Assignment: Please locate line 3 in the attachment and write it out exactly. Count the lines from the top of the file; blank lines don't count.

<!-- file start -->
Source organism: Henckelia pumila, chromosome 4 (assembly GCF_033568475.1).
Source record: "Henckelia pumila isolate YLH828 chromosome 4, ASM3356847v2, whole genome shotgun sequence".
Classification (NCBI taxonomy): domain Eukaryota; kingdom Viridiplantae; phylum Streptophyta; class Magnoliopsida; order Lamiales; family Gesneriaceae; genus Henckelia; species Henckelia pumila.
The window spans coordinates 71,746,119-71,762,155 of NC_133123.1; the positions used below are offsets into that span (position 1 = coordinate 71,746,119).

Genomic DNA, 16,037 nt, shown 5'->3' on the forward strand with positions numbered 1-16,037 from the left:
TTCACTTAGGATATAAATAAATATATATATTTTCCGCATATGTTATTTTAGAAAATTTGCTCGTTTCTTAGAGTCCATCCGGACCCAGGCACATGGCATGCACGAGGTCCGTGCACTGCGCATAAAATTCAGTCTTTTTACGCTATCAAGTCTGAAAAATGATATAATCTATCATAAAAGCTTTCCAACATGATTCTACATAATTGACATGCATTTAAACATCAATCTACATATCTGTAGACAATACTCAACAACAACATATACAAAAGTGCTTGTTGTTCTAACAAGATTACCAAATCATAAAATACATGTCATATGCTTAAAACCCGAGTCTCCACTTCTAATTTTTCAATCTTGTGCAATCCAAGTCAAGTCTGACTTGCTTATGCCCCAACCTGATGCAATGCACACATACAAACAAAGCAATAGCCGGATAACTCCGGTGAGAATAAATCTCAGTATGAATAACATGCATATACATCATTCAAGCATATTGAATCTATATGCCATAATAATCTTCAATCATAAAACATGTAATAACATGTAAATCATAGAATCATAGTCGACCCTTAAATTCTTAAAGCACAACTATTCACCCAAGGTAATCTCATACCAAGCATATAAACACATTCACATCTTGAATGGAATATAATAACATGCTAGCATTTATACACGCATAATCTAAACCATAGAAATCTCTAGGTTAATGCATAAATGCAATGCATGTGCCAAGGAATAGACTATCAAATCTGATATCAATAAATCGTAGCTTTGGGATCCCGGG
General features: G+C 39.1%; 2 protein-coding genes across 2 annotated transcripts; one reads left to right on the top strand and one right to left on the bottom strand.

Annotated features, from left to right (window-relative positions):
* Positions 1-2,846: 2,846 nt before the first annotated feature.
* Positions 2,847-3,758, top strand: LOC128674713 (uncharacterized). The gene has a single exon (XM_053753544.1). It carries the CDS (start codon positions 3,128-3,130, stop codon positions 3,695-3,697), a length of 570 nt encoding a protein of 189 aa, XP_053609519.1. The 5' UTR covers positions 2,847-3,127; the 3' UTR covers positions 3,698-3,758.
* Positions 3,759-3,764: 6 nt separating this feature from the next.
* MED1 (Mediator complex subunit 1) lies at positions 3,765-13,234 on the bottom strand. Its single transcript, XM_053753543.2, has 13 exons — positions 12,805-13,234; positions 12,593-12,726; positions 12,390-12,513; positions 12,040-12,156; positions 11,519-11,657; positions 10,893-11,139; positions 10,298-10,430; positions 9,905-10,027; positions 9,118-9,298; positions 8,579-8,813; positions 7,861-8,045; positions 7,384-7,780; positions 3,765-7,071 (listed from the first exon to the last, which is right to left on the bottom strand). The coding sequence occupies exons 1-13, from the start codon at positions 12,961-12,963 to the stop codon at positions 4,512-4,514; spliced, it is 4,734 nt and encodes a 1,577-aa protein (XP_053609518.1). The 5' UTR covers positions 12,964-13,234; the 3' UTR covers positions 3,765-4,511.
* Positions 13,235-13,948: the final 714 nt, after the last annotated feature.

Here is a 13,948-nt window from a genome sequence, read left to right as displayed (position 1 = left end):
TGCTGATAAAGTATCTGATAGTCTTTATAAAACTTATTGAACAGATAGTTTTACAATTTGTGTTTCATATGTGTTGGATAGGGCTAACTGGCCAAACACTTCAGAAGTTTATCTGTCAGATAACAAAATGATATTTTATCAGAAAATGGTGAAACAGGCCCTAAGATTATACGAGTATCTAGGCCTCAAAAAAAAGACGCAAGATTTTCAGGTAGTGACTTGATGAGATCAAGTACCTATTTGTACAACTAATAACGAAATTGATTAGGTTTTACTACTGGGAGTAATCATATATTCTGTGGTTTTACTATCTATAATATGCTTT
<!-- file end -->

Classification (NCBI taxonomy): domain Eukaryota; kingdom Viridiplantae; phylum Streptophyta; class Magnoliopsida; order Lamiales; family Gesneriaceae; genus Henckelia; species Henckelia pumila.